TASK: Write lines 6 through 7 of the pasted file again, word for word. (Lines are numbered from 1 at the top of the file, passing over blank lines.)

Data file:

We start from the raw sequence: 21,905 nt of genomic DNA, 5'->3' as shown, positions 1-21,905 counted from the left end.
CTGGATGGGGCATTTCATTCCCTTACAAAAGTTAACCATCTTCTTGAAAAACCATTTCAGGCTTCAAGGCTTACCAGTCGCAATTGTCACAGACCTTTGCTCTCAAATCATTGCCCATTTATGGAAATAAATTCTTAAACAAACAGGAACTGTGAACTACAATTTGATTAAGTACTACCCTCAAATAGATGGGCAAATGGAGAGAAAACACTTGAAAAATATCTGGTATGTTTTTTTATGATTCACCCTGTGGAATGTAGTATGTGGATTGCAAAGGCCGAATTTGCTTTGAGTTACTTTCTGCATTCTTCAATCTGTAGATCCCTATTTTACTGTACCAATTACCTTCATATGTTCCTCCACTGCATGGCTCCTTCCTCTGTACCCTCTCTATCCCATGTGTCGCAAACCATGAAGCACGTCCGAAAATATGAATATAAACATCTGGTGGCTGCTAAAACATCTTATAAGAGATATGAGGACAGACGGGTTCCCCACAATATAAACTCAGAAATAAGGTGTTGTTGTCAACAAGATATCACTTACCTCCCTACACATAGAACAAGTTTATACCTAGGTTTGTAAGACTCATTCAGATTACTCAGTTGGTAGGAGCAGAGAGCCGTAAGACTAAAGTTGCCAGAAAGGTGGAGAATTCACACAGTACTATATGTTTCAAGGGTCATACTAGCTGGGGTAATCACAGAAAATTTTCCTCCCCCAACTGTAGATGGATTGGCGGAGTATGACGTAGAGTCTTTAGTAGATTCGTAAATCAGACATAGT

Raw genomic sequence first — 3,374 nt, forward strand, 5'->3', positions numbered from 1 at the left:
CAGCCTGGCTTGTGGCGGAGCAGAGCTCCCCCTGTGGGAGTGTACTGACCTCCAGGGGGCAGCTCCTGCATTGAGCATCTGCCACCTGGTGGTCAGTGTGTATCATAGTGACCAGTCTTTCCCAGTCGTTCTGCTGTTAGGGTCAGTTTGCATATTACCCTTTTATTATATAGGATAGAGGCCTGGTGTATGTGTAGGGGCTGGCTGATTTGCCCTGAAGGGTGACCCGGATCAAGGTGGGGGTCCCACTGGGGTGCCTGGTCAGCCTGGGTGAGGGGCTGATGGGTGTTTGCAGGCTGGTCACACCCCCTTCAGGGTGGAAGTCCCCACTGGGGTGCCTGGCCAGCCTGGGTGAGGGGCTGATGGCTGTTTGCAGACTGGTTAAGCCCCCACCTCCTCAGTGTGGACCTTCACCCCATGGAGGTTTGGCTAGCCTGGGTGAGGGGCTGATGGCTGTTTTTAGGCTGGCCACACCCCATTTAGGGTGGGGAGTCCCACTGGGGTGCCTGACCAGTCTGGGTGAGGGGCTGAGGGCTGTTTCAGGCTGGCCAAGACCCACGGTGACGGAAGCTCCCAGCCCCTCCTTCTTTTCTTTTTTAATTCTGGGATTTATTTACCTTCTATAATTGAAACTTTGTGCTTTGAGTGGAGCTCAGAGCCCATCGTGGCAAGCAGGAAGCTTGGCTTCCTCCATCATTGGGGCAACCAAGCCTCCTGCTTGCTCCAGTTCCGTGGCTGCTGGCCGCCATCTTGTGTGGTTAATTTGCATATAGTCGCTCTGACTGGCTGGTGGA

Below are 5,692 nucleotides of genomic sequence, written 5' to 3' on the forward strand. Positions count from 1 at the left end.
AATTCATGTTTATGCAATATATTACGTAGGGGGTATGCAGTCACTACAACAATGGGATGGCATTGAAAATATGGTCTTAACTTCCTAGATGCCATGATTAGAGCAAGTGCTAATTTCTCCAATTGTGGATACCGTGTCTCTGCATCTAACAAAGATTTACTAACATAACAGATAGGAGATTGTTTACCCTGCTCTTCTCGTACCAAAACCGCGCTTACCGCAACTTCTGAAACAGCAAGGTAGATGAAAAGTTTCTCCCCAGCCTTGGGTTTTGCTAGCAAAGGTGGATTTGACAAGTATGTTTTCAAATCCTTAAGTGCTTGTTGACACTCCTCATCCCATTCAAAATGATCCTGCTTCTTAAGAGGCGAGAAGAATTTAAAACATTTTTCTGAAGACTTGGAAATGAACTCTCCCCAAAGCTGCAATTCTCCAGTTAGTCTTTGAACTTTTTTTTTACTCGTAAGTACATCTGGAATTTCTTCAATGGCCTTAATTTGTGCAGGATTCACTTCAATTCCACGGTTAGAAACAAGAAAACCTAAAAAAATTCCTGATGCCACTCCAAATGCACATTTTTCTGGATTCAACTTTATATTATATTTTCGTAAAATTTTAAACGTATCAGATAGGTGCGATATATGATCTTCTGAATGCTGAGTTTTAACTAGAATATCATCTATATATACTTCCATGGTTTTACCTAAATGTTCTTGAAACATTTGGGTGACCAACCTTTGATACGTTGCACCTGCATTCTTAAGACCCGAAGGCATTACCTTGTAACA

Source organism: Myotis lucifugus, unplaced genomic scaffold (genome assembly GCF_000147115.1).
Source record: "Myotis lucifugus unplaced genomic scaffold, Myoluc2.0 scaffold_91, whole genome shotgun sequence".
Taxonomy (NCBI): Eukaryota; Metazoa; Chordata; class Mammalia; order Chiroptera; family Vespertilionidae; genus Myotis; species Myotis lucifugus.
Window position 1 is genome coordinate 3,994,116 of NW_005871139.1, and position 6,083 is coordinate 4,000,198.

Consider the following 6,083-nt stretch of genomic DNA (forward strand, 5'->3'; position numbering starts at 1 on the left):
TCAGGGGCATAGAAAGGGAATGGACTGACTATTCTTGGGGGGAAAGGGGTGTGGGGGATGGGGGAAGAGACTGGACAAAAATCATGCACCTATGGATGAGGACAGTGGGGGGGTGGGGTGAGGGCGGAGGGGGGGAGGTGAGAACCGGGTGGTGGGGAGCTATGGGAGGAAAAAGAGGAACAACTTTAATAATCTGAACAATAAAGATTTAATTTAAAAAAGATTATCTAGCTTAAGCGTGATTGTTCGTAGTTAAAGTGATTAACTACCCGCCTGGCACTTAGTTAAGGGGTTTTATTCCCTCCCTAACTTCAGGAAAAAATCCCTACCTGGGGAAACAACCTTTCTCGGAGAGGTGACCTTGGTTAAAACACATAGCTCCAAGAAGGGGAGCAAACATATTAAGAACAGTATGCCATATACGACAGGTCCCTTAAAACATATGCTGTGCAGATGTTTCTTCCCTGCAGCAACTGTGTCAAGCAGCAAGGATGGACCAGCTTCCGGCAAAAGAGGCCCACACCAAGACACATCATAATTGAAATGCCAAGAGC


AATTCATGTTTATGCAATATATTACGTAGGGGGTATGCAGTCACTACAACAATGGGATGGCATTGAAAATATGGTCTTAACTTCCTAGATGCCATGATTAGAGCAAGTGCTAATTTCTCCAATTGTGGATACCGTGTCTCTGCATCTAACAAAGATTTACTAACATAACAGATAGGAGATTGTTTACCCTGCTCTTCTCGTACCAAAACCGCGCTTACCGCAACTTCTGAAACAGCAAGGTAGATGAAAAGTTTCTCCCCAGCCTTGGGTTTTGCTAGCAAAGGTGGATTTGACAAGTATGTTTTCAAATCCTTAAGTGCTTGTTGACACTCCTCATCCCATTCAAAATGATCCTGCTTCTTAAGAGGCGAGAAGAATTTAAAACATTTTTCTGAAGACTTGGAAATGAACTCTCCCCAAAGCTGCAATTCTCCAGTTAGTCTTTGAACTTTTTTTTTACTCGTAAGTACATCTGGAATTTCTTCAATGGCCTTAATTTGTGCAGGATTCACTTCAATTCCACGGTTAGAAACAAGAAAACCTAAAAAAATTCCTGATGCCACTCCAAATGCACATTTTTCTGGATTCAACTTTATATTATATTTTCGTAAAATTTTAAACGTATCAGATAGGTGCGATATATGATCTTCTGAATGCTGAGTTTTAACTAGAATATCATCTATATATACTTCCATGGTTTTACCTAAATGTTCTTGAAACATTTGGGTGACCAACCTTTGATACGTTGCACCTGCATTCTTAAGACCCGAAGGCATTACCTTGTAACA

Source organism: Myotis lucifugus, unplaced genomic scaffold (genome assembly GCF_000147115.1).